Flying Mammal


‘They [bats] are the only mammal to sprout wings and fly, opening up a whole new world of habitats and food sources. Their order name Chiroptera means ‘hand wing’, and their wings remain recognisable as hands, with a thumb and four fingers. If ours grew to match them, it would be almost 7 feet long and thinner than knitting needles. […]

Vampire bats (Desmodus Rotundus) feed mainly on cattle, horses, tapirs and turkeys. If they do dine on humans, they usually go for the big toe, not the neck, but can only manage two table-spoons at one sitting. They are the only mammals that feed exclusively on blood.’

– Lloyd. J., Mitchinson. J. 2007. The QI Book of Animals London, Great Britain: Faber and Faber (2009) p. 14-15

Woodland Aristocrat


‘The parallels with the British upper classes are striking: badgers are stubborn creatures of habit; some of their setts, and some of the paths or ‘runs’ that lead to them, are centuries old, handed down from generation to generation like stately homes. The largest sett ever found was a veritable Blenheim Palace with more than 130 entrances, fifty rooms and half a mile of tunnels. Seventy tons of earth had been moved to make it. Most setts house a group of up to twenty adult badgers, known as a ‘clan’, and they will spend half their lives inside it, fast asleep. […]

Badgers can mate at any time of year, and sex can last for up to ninety minutes. The sow will mate with several different boars, holding all the fertilised eggs until she gives birth to a multi-fathered litter in early spring. […]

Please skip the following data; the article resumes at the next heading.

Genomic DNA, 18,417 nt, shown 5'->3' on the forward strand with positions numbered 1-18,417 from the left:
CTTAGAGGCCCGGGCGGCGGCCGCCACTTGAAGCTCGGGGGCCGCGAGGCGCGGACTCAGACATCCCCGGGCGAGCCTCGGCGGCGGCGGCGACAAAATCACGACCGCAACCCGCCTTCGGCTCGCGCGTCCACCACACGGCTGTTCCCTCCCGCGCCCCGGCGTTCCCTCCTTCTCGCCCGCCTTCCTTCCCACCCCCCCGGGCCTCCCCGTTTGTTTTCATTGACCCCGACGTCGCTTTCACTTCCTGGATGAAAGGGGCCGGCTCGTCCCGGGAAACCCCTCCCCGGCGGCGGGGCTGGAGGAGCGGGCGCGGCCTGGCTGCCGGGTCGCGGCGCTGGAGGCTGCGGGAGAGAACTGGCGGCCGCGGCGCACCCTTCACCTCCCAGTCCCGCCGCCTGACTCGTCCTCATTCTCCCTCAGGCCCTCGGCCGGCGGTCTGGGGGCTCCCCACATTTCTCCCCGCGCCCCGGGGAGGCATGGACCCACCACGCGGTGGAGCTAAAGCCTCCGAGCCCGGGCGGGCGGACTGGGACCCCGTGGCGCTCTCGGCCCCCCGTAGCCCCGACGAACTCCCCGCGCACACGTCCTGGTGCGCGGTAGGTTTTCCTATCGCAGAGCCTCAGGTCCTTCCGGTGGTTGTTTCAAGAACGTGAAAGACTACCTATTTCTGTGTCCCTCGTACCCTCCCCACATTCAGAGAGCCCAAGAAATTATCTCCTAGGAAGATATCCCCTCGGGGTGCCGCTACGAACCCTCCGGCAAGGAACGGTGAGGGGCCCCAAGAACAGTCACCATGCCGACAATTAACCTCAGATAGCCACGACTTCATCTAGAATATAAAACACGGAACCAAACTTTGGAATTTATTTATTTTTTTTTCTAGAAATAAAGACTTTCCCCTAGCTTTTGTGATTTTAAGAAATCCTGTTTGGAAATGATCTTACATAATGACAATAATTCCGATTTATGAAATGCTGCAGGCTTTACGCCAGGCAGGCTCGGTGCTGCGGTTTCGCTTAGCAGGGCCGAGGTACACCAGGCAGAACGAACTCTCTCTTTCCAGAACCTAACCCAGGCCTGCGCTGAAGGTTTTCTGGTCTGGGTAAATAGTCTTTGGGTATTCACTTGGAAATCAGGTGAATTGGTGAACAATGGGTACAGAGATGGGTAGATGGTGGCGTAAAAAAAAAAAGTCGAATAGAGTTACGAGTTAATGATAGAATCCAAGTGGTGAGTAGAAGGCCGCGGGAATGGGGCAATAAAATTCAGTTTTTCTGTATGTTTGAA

The origin of the word ‘badger’ is uncertain, but the best guess is the French bĂȘcher, meaning ‘to dig’. The French call them blaireau, a word they also use for ‘shaving-brush’, and ‘tourist’.’

– Lloyd. J., Mitchinson. J. 2007. The QI Book of Animals London, Great Britain: Faber and Faber (2009) p. 12-13

Best Endowed of All Mammals


‘If the Nine-banded armadillo (Dasypus novemcinctus) were human, its penis would be 4 feet long. […] As a result, armadillos lead the world in research into the function of the mammalian penis. The members of dead armadillos are regularly harvested from road-kill – a job made easier by the fact that they are so gigantic.’

– Lloyd. J., Mitchinson. J. 2007. The QI Book of Animals London, Great Britain: Faber and Faber (2009) p. 10-11

Ant Defences


‘If the colony is threatened, many species emit a pheromone from a gland in their mouths. This causes some workers to grab the larvae and run underground while others prance around with their mandibles open, ready to and sting. Brunei ants even have guards that explode their own heads when threatened, leaving a sticky mess which slows down the intruders.’

– Lloyd. J., Mitchinson. J. 2007. The QI Book of Animals London, Great Britain: Faber and Faber (2009) p. 9

Ants’ Mating Ball


‘Ant species mate in a variety of different ways: in mid-air, on the ground or in a ‘mating-ball’, where the queen is completely surrounded by a swarm of love-addled males.’

– Lloyd. J., Mitchinson. J. 2007. The QI Book of Animals London, Great Britain: Faber and Faber (2009) p. 8

Mating Anglerfish


‘The male deep-sea anglerfish is much smaller than the female and doesn’t have a lure. He’s interested in mating, not fishing. He uses his giant eyes to look for a suitable female, and his enormous nostrils to sniff out her pheromones. Having found her, he latches on to her with his teeth and then starts to disappear. Scales, bones, blood vessels all merge into those of the female. After a few weeks all that’s left of the male are the testes hanging of the female’s side, supplying her with sperm. Females have been found with eight testes attached to their sides.

In some species, if the male fails to find a female, then he will eventually turn into one himself and grow massively in size.’

– Lloyd. J., Mitchinson. J. 2007. The QI Book of Animals London, Great Britain: Faber and Faber (2009) p. 7